Texas Abortion Providers File Emergency Application with US Supreme Court
Texas abortion providers filed an emergency application with the U.S. Supreme Court yesterday seeking to reinstate an injunction that blocked the application of a state provision requiring doctors who provide abortions to obtain hospital admitting privileges.
U.S. District Court Judge Lee Yeakel ruled on October 28 that the Texas TRAP law was unconstitutional and barred its application. The state immediately appealed to the Fifth Circuit and requested a stay of Judge Yeakel's decision in order to allow the law to go forward. A three-judge panel granted the state's request on Thursday, setting the law into effect. As a direct result, 12 abortion clinics were forced to close in the state, and already, over a hundred women have had appointments cancelled.
"Right now, women in vast swaths of Texas are being turned away at clinic doors because of a bogus law that attempts to do underhandedly what states cannot do directly -- block women from accessing abortion services," said Nancy Northup, president and CEO of the Center for Reproductive Rights, one of the organizations representing the Texas clinics. "We now look to the Supreme Court to protect women's access to these essential health care services while we fight this critical court battle."
8/31/2015 Chicago Activists Continue Hunger Strike to Save Predominately Black Public High School - Chicago residents have entered the second week of their hunger strike protesting the closure of Dyett High School, in the predominately African-American Bronzeville neighborhood located on the South Side of Chicago.
Parents and community members are calling on the Chicago Board of Education to keep Dyett - the only open-enrollment, neighborhood school in its area - open and accept a community plan to revitalize the school with a focus on science and green technology. . . .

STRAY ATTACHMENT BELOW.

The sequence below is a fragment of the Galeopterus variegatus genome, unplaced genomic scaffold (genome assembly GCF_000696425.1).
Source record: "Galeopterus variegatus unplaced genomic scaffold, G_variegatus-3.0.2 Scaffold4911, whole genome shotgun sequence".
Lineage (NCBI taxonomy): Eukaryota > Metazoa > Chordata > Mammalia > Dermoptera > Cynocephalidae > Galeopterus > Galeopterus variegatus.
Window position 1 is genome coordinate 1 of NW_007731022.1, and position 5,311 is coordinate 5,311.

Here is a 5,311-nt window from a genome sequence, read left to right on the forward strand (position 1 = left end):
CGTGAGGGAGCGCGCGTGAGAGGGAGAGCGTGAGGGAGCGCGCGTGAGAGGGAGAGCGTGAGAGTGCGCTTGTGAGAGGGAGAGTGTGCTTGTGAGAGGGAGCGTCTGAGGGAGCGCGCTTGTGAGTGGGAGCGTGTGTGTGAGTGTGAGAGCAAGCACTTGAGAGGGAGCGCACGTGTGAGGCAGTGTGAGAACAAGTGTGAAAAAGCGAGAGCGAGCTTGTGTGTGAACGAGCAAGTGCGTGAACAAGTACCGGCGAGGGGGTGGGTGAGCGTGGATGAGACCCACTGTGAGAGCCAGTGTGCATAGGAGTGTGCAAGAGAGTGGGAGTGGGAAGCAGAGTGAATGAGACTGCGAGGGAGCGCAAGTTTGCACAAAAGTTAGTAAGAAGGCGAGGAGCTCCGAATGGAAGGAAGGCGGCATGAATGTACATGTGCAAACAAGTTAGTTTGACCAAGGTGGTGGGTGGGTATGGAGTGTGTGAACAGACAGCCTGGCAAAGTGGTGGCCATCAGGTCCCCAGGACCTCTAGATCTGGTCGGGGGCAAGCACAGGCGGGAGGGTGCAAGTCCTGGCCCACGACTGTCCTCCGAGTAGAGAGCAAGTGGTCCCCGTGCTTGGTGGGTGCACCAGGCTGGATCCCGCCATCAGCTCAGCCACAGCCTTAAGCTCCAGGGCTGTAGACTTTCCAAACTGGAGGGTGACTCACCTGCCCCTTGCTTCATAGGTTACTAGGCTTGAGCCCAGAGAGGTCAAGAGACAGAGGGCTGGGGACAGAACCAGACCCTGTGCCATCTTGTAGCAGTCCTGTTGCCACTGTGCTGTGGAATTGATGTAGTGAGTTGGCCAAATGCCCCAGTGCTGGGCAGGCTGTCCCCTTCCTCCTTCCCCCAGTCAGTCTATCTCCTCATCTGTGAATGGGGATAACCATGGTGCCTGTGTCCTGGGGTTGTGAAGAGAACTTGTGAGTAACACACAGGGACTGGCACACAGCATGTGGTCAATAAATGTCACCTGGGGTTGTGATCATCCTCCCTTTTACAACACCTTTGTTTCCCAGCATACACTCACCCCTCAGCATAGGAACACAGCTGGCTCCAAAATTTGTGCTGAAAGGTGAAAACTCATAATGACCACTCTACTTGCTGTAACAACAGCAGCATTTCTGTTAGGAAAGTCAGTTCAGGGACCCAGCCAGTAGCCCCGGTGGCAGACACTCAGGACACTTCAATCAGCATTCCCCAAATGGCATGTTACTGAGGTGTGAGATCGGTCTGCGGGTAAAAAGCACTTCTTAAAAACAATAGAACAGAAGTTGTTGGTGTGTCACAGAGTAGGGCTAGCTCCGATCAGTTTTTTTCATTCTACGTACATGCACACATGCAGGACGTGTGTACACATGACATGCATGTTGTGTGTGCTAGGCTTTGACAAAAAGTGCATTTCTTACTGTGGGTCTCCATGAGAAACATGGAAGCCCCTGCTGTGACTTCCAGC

8/28/2015 Alaska Court Protects Abortion Access for Low-Income Women - The Alaska Superior Court struck down a state law yesterday that would have severely limited abortion access for low-income women in Alaska.
The state's Superior Court also struck down a Department of Health and Social Services regulation that placed narrow specifications on Medicaid coverage for abortions, requiring that Medicaid-funded abortions be determined by a physician to be "medically necessary." Last year, the Center for Reproductive Rights, the American Civil Liberties Union, and Planned Parenthood sued on behalf of the Planned Parenthood of the Great Northwest, claiming that the narrow definition of "medically necessary" arbitrarily established conditions designed to restrict the ability of low-income women to access abortion services.
The law was temporarily blocked last July by an Alaskan state court judge.
Superior Court Judge John Suddock ordered yesterday that the state be blocked from implementing this regulation, ruling that it placed an undue burden on low-income women seeking abortion services in Alaska.
"By providing health care to all poor Alaskans except women who need abortions, the challenged regulation violates the state constitutional guarantee of 'equal rights, opportunities, and protection under the law'," the ruling read.
"We applaud the superior court for striing down these cruel restrictions on women's health and rights that violate the Alaska Constitution," said Chris Charbonneau, CEO of Planned Parenthood of the Great Northwest and the Hawaiian Islands. . . .